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Understand What Consumers Want to Improve Fish Sales

Sustainability Marketing Economics +4 more

ANALYSIS- The Seafish 2012 Humber Seafood Summit took place last week in Grimsby, UK. A large part of the meeting focussed on consumers and their perceptions and buying habits of fish in today's market. With consumers controlling the market, it is important that seafood companies understand what consumers want, writes Lucy Towers, TheFishSite Editor.

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Following an economic recession, UK consumer confidence is currently at its lowest point. With volume sales in supermakets down, 58 per cent of people saying they visit restaurants less and with most consumers looking for a promotion or discount, companies need to focus on marketing fish to meet customers needs.

Jonathan Banks, Managing Director of consultancy service, Jonathan Banks Associates Ltd, stated that consumers are looking for fish that is convenient, tastes good and is healthy.

Consumers are also becoming more interested in making ethical decisions about the fish they buy, following the pressure of Non-Governmental Organisations (NGO's) and the media over unsustainable fishing.

The fish industry should therefore compete on quality rather than price, said Mr Banks. He also stated the importance of developing brand equity.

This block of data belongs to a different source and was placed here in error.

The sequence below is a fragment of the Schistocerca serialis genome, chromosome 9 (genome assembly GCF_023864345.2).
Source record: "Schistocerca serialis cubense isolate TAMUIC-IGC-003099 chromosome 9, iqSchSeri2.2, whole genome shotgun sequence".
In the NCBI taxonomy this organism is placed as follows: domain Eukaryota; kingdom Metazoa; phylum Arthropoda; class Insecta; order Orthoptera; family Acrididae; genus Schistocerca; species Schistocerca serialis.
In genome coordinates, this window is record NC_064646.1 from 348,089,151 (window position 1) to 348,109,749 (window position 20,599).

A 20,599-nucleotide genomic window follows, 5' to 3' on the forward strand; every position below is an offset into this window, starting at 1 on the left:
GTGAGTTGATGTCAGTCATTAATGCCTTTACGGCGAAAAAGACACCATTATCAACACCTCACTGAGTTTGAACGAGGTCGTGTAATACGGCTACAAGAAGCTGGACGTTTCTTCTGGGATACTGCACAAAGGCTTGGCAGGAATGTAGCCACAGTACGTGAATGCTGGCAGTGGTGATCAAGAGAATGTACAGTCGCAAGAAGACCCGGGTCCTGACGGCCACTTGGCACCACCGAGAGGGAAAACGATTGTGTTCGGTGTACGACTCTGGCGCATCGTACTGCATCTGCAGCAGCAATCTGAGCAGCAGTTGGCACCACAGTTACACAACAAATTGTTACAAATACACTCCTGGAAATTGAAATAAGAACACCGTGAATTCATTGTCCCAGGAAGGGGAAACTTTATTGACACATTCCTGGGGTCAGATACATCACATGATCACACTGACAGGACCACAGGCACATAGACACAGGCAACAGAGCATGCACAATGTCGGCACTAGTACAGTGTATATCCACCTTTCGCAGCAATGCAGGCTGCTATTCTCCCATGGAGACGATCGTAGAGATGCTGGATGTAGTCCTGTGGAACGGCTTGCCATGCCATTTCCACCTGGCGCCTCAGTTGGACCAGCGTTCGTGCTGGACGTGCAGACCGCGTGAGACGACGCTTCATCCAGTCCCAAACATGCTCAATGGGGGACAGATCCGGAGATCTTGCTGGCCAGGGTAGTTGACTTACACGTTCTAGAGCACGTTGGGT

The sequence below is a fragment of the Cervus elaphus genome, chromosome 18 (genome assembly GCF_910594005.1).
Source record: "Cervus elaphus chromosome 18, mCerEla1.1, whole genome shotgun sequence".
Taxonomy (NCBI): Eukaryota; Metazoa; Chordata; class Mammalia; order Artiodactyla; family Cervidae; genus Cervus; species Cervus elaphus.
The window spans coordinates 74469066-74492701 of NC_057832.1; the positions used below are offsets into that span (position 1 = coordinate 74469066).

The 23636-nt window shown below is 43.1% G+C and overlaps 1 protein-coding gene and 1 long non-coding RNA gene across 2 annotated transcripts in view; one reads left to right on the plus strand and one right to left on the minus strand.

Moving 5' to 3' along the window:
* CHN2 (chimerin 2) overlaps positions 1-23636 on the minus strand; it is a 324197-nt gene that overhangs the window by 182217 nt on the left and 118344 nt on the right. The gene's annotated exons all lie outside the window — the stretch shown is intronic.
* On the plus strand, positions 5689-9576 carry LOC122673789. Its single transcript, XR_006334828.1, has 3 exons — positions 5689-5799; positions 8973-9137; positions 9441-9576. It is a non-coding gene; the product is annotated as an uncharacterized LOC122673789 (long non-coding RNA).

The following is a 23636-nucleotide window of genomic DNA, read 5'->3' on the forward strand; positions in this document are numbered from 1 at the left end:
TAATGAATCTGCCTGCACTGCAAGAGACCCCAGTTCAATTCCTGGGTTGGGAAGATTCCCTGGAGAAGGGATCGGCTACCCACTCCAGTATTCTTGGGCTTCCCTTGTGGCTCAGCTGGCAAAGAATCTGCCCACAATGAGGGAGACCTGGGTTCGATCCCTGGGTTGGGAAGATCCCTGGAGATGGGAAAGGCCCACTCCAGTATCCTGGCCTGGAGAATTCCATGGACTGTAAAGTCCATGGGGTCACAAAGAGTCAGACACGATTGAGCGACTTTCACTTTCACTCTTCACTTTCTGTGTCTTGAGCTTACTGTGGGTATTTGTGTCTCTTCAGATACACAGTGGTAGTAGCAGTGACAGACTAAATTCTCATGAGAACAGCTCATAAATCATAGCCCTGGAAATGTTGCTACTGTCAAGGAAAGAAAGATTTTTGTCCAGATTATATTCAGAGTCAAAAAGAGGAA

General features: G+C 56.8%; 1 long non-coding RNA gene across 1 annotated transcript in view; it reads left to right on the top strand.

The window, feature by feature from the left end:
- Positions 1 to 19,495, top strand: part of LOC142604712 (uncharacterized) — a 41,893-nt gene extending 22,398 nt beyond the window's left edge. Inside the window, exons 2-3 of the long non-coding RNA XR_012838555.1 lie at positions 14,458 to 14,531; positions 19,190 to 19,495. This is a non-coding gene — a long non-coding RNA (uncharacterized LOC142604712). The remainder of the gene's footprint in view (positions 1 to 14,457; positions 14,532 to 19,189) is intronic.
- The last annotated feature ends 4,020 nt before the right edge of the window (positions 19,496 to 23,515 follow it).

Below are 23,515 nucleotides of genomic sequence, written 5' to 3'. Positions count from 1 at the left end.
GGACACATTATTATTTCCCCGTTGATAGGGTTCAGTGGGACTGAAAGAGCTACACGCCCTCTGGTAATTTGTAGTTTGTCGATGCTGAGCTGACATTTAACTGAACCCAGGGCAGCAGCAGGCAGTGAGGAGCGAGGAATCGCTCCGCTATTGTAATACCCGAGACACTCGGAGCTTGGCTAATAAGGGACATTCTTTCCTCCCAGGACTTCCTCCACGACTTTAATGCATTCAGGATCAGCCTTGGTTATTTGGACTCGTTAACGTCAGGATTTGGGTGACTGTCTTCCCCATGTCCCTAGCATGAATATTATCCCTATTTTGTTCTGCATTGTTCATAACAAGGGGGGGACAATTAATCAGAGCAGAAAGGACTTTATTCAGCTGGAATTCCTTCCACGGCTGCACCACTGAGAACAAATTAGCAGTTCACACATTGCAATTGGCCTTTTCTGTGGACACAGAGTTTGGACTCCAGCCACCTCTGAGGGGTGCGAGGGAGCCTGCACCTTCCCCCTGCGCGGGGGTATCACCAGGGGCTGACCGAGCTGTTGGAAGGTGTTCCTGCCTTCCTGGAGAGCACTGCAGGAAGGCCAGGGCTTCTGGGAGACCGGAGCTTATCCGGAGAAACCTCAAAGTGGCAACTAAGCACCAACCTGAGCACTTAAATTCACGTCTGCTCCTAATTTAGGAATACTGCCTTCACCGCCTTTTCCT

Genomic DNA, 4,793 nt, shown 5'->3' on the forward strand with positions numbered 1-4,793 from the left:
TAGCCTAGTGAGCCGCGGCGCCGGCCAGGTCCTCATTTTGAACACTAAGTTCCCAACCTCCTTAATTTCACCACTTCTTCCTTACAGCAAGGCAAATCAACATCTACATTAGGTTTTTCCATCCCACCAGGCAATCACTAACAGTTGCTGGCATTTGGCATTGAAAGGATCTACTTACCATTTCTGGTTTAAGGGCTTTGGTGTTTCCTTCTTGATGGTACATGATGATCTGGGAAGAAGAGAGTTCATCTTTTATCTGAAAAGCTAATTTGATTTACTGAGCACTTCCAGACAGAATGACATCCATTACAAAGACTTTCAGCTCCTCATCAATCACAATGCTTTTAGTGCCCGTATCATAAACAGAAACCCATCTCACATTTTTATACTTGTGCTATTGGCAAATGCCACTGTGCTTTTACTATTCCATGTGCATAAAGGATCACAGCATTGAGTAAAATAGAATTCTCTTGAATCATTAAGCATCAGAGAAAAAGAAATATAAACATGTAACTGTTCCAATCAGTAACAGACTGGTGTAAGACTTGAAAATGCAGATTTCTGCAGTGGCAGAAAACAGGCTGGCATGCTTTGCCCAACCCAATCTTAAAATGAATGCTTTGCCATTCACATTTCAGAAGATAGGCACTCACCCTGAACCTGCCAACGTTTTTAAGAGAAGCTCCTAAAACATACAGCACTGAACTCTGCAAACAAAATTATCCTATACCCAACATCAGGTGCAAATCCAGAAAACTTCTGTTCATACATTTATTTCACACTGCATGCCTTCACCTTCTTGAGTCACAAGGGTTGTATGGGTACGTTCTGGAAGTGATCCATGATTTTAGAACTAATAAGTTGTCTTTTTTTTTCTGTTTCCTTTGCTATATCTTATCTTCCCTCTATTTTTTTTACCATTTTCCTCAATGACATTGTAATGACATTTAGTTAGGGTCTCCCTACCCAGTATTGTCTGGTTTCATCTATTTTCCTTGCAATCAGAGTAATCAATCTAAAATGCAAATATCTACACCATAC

However, Maureen Reynier, Managing Director of Reynier Research, said that with all the various forms of ethical labelling consumers are becoming confused. She stated that consumers want fish to be simple.

"Consumers are most interested in what the fish looks like on the plate," said Ms Reynier. Therefore making fish simple and easy is the best way to market it.

Ms Reynier explained that there is still a gap in knowledge when it comes to fish, with many consumers sticking to fish they know and only knowing a few ways to prepare and cook it. Other barriers include the price and fears over bones and the smell when cooking.

The 'fish in a bag' offer from supermarket giant, Asda, proved successful as it introduced consumers to other fish species and provided the fish in a ready to cook bag. The promotion was simple and convenient and therefore was appealing to consumers.

Seafish's 'Fish is the Dish' blog, aimed at mothers, has also helped to communicate fish knowledge, as it has provided a platform where reciepes and cooking information can be shared.

Seafish CEO Paul Williams concluded by saying that Seafish will work towards providing more fish training and knowledge for consumers.

Despite challenges that the fish industry is facing, it must not be forgotten that while other meat industries have faced long lasting crisis's such as, BSE or claims of increased consumption leading to health risks, fish has remained a 'safe' meat. Generally, consumers are aware that fish is good for them and they should eat more. This has therefore provided an excellent platform from which fish can be marketed.